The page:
Murrieta City Council learns Southern California is still in a water crisis despite recond rain and snow

A Rancho California Water District presentation to the Murrieta City Council about the recent record breaking rain and snowfall, that is bringing California out of the drought, still warns the state is not out of the woods.

“We are not even close to it,” Robert Grantham of Rancho California Water District said in his presentation to the council. “It’s been a great year and winter for me, ‘It’s raining.’ The precipitation has been phenomenal, and the increase in snow levels and an increase in our state reservoirs… But as much as I want to say ‘we are out of the woods,’ we are not even close to it.”

Grantham explained that all or most of the water received in California is from the Colorado River.

“And last year it was nearly dry,” he said. “Which (the Colorado River) is a critical supply for our infrastructure. We like Northern California water but here in Riverside, the Colorado River is our only supply of water. The Colorado River is under extreme stress.”

He said they now hope that Southern California can somehow tap into the now abundant Northern California water, but that is still only “a hope.”

He said the area has the nearby Diamond Valley Lake which is good, but limited. He explained the steps RCWD and the other four surrounding water districts are doing to build up their own water supplies to overcome any droughts.

“We really work well together,” he said.

He praised the engagement that Murrieta and the other valley communities have done to help conserve the water in the years of the drought and their advocacy to conserve more. He said the districts are now working together in resource planning and investments for future water supplies. He pointed out that the communities have reduced their water use by nearly 50% in the last 15 or 20 years.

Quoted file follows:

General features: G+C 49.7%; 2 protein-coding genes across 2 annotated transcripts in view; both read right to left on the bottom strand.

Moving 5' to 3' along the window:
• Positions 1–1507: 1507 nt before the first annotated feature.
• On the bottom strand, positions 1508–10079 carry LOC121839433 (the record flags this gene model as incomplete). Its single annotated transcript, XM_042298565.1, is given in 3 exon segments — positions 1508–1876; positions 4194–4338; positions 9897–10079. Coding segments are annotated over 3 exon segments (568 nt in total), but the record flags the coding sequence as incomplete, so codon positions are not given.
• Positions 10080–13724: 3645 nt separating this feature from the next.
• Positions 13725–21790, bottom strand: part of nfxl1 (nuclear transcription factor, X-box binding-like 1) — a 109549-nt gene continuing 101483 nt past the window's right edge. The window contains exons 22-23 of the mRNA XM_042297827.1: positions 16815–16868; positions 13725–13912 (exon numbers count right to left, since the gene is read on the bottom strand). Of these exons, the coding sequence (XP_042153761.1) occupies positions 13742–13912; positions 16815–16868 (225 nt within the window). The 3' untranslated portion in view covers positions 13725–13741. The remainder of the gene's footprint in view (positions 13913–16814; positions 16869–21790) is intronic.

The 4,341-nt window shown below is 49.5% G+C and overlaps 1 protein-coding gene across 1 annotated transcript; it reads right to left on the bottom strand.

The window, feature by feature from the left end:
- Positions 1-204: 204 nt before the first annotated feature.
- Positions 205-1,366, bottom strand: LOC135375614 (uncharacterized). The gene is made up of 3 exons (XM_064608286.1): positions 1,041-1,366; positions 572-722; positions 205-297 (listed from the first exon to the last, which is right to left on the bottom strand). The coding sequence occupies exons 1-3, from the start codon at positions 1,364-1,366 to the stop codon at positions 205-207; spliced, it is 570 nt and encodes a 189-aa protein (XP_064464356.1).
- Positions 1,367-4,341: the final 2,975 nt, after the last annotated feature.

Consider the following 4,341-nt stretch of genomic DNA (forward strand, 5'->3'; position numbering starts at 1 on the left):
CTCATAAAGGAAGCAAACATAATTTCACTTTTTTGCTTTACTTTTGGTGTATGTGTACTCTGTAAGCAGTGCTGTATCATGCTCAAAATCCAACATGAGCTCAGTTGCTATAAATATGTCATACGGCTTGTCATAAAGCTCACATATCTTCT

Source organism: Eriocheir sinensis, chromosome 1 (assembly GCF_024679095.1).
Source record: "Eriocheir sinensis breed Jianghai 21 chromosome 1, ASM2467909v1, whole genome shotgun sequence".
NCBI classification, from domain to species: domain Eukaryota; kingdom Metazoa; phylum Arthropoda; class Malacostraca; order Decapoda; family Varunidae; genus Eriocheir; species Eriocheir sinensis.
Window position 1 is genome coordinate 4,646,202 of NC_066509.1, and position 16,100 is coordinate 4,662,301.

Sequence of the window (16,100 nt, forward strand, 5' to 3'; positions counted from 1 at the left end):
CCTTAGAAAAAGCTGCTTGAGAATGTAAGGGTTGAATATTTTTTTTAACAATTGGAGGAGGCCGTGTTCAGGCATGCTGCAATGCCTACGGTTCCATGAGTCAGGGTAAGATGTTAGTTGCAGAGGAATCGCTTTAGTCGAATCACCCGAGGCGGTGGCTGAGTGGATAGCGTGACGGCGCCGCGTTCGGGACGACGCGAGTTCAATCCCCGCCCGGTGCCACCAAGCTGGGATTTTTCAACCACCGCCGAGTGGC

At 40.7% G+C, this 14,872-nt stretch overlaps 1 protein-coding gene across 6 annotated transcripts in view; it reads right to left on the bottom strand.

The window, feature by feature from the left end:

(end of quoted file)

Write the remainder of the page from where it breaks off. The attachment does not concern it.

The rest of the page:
“That’s amazing,” he said. “Thank you to the Murrieta community.”

He said the districts, however, can’t keep the water flowing themselves; they must rely on investment partnerships with the state and federal governments. He said to help the districts in Murrieta had launched a program called “Temecula and Murrieta in Bloom,” with a recent $500,000 state and federal grant. It will help the communities find ways to plant the most drought tolerant plants and grasses. It will help bring in “My water tractor” to help people find water leaks in their properties.

He said the local water managers recently met with Gov. Gavin Newsom in Sacramento to apprise him of water needs in Southern California and received a “favorable ear.” He said hoped that some legislation proposed to help solve the water crisis in Southern California will help Sacramento “put its foot to the fire,” for good results.

“And we are in a water crisis,” Grantham said.

The council heard a presentation about the project called “Murrieta Through Time,” that will place eight permanent granite based obelisks with photos and text about the complete history of the city in Town Square Park. Cardboard mockups of what the large granite stones with litho photos and engraved text will look like when complete was shown to the council members. The Murrieta Through Time project the presenters from the Menifee Rotary Club won the praise of the members.